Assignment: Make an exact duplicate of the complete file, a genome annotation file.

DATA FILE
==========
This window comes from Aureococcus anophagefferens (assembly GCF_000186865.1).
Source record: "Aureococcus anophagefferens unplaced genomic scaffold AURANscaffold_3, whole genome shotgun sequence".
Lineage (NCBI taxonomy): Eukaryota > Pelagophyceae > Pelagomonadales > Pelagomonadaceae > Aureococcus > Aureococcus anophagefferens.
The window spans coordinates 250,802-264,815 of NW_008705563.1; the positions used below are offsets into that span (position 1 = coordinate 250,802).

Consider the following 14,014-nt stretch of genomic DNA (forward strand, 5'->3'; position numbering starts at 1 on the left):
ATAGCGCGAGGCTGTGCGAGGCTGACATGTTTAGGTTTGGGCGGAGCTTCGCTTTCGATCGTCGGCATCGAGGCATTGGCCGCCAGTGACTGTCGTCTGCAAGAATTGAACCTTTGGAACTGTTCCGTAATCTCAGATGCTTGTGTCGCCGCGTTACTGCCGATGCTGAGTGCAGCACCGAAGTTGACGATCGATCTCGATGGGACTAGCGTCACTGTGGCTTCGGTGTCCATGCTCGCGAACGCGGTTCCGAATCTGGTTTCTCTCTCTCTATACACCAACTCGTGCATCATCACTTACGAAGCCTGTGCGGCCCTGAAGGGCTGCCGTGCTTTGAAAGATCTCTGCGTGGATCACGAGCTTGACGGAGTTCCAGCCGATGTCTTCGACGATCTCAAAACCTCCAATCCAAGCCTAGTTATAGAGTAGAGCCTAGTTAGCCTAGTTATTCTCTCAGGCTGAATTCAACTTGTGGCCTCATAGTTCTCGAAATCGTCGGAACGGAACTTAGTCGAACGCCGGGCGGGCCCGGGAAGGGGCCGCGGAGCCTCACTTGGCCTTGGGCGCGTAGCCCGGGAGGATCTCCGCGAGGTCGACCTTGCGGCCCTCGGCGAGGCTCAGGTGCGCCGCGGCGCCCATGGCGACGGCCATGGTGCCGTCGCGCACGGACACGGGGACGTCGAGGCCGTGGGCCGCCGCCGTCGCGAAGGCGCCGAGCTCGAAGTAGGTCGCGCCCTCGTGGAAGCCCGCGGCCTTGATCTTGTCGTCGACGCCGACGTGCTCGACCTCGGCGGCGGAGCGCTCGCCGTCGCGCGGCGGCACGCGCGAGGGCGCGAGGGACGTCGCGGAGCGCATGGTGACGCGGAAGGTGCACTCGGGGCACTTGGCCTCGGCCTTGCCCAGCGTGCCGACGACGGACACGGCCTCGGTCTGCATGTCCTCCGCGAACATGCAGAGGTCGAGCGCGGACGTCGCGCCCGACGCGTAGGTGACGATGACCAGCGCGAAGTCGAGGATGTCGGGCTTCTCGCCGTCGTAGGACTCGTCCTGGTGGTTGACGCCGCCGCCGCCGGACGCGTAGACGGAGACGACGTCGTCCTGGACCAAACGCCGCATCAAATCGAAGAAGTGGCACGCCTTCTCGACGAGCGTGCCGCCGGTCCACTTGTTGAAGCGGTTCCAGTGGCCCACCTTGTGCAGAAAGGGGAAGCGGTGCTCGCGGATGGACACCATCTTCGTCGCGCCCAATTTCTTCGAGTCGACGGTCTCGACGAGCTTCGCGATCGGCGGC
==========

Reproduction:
This window comes from Aureococcus anophagefferens (assembly GCF_000186865.1).
Source record: "Aureococcus anophagefferens unplaced genomic scaffold AURANscaffold_3, whole genome shotgun sequence".
Lineage (NCBI taxonomy): Eukaryota > Pelagophyceae > Pelagomonadales > Pelagomonadaceae > Aureococcus > Aureococcus anophagefferens.
The window spans coordinates 250,802-264,815 of NW_008705563.1; the positions used below are offsets into that span (position 1 = coordinate 250,802).

Consider the following 14,014-nt stretch of genomic DNA (forward strand, 5'->3'; position numbering starts at 1 on the left):
ATAGCGCGAGGCTGTGCGAGGCTGACATGTTTAGGTTTGGGCGGAGCTTCGCTTTCGATCGTCGGCATCGAGGCATTGGCCGCCAGTGACTGTCGTCTGCAAGAATTGAACCTTTGGAACTGTTCCGTAATCTCAGATGCTTGTGTCGCCGCGTTACTGCCGATGCTGAGTGCAGCACCGAAGTTGACGATCGATCTCGATGGGACTAGCGTCACTGTGGCTTCGGTGTCCATGCTCGCGAACGCGGTTCCGAATCTGGTTTCTCTCTCTCTATACACCAACTCGTGCATCATCACTTACGAAGCCTGTGCGGCCCTGAAGGGCTGCCGTGCTTTGAAAGATCTCTGCGTGGATCACGAGCTTGACGGAGTTCCAGCCGATGTCTTCGACGATCTCAAAACCTCCAATCCAAGCCTAGTTATAGAGTAGAGCCTAGTTAGCCTAGTTATTCTCTCAGGCTGAATTCAACTTGTGGCCTCATAGTTCTCGAAATCGTCGGAACGGAACTTAGTCGAACGCCGGGCGGGCCCGGGAAGGGGCCGCGGAGCCTCACTTGGCCTTGGGCGCGTAGCCCGGGAGGATCTCCGCGAGGTCGACCTTGCGGCCCTCGGCGAGGCTCAGGTGCGCCGCGGCGCCCATGGCGACGGCCATGGTGCCGTCGCGCACGGACACGGGGACGTCGAGGCCGTGGGCCGCCGCCGTCGCGAAGGCGCCGAGCTCGAAGTAGGTCGCGCCCTCGTGGAAGCCCGCGGCCTTGATCTTGTCGTCGACGCCGACGTGCTCGACCTCGGCGGCGGAGCGCTCGCCGTCGCGCGGCGGCACGCGCGAGGGCGCGAGGGACGTCGCGGAGCGCATGGTGACGCGGAAGGTGCACTCGGGGCACTTGGCCTCGGCCTTGCCCAGCGTGCCGACGACGGACACGGCCTCGGTCTGCATGTCCTCCGCGAACATGCAGAGGTCGAGCGCGGACGTCGCGCCCGACGCGTAGGTGACGATGACCAGCGCGAAGTCGAGGATGTCGGGCTTCTCGCCGTCGTAGGACTCGTCCTGGTGGTTGACGCCGCCGCCGCCGGACGCGTAGACGGAGACGACGTCGTCCTGGACCAAACGCCGCATCAAATCGAAGAAGTGGCACGCCTTCTCGACGAGCGTGCCGCCGGTCCACTTGTTGAAGCGGTTCCAGTGGCCCACCTTGTGCAGAAAGGGGAAGCGGTGCTCGCGGATGGACACCATCTTCGTCGCGCCCAATTTCTTCGAGTCGACGGTCTCGACGAGCTTCGCGATCGGCGGC